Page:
Despite challenges to board election processes and parade names, and the closing of Jonathan’s Market and Burns Drugs store, 2014 was largely a year of forward motion for La Jolla. Consider the unveiling of plans for a dine-in cinema complex, La Jolla Music Society’s announcement of a 500-seat performing arts center, the Museum of Contemporary Art San Diego selecting an architect for its expansion, and the nearly complete transformation of the commercial ghost town that was once Jack’s restaurant complex into the resplendent La Plaza shopping enclave.
Take a stroll with La Jolla Light through the ebb and flow of a year that bode great promise for The Jewel.
— January 2014 —
■ The Gate, La Jolla Cove: In response to pressure from residents and business owners, the city installed a gate in the fence above La Jolla Cove to make it easier for people to walk onto the bluffs. La Jollans urged city officials to re-establish human access to the cliffs as a deterrent to sea lions and cormorants gathering there and defecating on the rocks — the perceived cause of a once-unbearable (albeit gradually returning) odor permeating the Village.
■ Party house or tax boost? An ad hoc committee of the La Jolla Community Planning Association (LJCPA) began meeting to discuss the perceived problem of short- term vacation rentals, with the LJCPA ultimately voting later in the year to recommend city officials strengthen existing regulations on the industry.
■ Best-laid plans: During its yearly strategic planning meeting, La Jolla Village Merchants Association said it would scale- back and redesign its floundering Haute La Jolla Nights music and shopping events, planning to hold them on a quarterly basis (beginning with a “pet parade”). Its board also announced plans to hold the group’s first fundraising golf tourney and produce a fundraising “La Jolla-opoly” board game — none of which have yet come to pass.
■ USPS gets the boot: It was announced that the owner of the building the USPS has rented since the late ’70s to sort mail (on Silver Street at Draper Avenue) will be sold (its lease is up in mid-2015). Meanwhile La Jolla Historical Society’s Save Our La Jolla Post Office Task Force celebrated its second anniversary since forming to prevent the sale of La Jolla’s now historic Wall Street post office, and relocation of its services. The sale is still on hold.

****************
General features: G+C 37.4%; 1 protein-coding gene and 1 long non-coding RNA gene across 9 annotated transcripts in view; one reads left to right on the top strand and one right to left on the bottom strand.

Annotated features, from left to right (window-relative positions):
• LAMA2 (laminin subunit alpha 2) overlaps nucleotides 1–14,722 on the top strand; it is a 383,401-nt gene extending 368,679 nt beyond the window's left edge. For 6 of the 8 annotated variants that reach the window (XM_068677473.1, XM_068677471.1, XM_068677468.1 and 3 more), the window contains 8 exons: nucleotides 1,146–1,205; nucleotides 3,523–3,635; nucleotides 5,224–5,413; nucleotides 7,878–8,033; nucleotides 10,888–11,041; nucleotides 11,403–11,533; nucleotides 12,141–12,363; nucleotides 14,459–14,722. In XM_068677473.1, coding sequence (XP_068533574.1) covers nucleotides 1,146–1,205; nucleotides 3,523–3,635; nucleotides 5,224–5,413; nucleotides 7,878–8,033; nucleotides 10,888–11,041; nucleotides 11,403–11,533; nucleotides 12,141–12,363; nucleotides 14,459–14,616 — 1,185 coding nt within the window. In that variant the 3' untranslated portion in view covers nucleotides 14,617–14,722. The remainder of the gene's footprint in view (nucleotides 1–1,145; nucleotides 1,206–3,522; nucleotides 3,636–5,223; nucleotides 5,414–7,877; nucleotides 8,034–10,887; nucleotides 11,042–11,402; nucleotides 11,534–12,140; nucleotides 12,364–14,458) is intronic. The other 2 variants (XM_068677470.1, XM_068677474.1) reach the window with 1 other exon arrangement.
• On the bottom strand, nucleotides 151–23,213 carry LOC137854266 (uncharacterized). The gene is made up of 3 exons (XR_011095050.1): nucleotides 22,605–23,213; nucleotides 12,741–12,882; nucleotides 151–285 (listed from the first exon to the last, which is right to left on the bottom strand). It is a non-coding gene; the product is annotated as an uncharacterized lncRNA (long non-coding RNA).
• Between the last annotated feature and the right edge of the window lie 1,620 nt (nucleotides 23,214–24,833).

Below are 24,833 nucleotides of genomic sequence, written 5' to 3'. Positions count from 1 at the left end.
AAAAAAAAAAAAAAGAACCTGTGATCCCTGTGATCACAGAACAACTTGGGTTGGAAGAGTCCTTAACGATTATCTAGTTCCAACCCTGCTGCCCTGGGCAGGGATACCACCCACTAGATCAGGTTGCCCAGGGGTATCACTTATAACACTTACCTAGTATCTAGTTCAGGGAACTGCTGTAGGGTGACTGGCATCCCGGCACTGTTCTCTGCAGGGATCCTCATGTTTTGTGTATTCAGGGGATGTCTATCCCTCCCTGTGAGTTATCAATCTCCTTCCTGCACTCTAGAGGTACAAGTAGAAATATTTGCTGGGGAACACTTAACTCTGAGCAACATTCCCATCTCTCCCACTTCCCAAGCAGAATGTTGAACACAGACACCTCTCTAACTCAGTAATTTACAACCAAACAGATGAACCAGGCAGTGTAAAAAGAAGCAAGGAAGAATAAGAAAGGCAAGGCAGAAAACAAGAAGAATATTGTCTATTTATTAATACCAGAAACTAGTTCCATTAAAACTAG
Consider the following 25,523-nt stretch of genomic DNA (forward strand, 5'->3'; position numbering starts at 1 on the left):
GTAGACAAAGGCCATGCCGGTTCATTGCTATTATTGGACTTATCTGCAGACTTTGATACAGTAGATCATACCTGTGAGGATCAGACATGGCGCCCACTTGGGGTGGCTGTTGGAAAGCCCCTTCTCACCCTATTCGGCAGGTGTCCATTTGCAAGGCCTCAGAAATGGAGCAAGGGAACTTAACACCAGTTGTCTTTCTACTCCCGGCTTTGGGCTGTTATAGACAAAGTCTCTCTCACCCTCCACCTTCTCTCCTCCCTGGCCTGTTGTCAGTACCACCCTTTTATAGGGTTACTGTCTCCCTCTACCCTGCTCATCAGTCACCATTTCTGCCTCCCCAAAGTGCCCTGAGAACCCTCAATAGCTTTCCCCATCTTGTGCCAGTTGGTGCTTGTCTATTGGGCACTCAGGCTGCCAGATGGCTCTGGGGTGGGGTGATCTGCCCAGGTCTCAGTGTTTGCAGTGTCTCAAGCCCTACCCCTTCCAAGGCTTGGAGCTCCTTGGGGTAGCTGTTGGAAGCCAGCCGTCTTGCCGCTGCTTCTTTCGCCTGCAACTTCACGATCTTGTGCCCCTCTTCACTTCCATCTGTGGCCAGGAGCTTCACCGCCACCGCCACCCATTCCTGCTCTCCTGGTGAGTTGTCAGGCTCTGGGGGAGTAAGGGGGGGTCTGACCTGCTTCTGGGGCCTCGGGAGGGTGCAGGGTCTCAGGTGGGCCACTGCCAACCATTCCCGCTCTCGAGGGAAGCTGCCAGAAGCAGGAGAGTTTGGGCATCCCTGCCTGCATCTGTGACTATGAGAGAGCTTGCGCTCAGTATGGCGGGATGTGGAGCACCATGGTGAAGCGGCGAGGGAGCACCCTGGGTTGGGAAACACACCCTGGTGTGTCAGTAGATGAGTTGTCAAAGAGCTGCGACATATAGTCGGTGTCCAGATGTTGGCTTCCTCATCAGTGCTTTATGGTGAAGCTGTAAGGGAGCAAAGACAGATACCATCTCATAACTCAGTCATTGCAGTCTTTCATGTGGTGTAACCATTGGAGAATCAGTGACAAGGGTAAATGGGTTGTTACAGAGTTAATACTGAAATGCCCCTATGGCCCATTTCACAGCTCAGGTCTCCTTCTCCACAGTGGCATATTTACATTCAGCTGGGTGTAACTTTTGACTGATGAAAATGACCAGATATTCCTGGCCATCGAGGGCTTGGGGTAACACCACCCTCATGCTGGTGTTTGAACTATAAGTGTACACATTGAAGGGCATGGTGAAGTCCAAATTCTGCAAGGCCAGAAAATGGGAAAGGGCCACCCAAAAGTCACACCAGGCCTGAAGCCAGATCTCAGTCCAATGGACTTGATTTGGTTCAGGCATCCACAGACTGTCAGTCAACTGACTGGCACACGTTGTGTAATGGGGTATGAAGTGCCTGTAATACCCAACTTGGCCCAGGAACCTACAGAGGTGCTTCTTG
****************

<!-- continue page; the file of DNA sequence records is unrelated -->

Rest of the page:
■ Marching orders: La Jolla High School Musical Director Michael Fielder announced the establishment of a P.E. Marching Band and String Orchestra class, giving La Jolla High a marching band presence in the La Jolla Christmas Parade for the first time in five decades.
— February 2014 —
■ Council supports beach closure: Despite an impassioned plea by District 1 San Diego City Councilmember Sherri Lightner to preserve shared beach access at Children’s Pool during the seals’ winter pupping season, the City Council voted 6-3 to prohibit human access to the beach during pupping season (Dec. 15-May 15). The closure began in December, followed by a vigil for what the beach-access advocates dubbed “The Death of Children’s Pool.”
■ Burning Bridges: La Jolla condo owners began a fight to have the San Diego Association of Governments (SANDAG) move a trolley bridge over I-5 that would have passed within 120 feet of their complex — an alignment not shown to residents in early public meetings. In June, residents of Cape La Jolla Gardens ultimately prevailed, with SANDAG committing to shift the bridge away from their complex.
■ Fresh leadership: La Jolla High’s new principal, Dr. Chuck Podhorsky, takes the reigns. “My dad always taught me that the day you stop learning is the day you stop living,” Podhorsky told the Light. “You want to continue to push yourself ... and I hope I model that through my leadership.”
— March 2014 —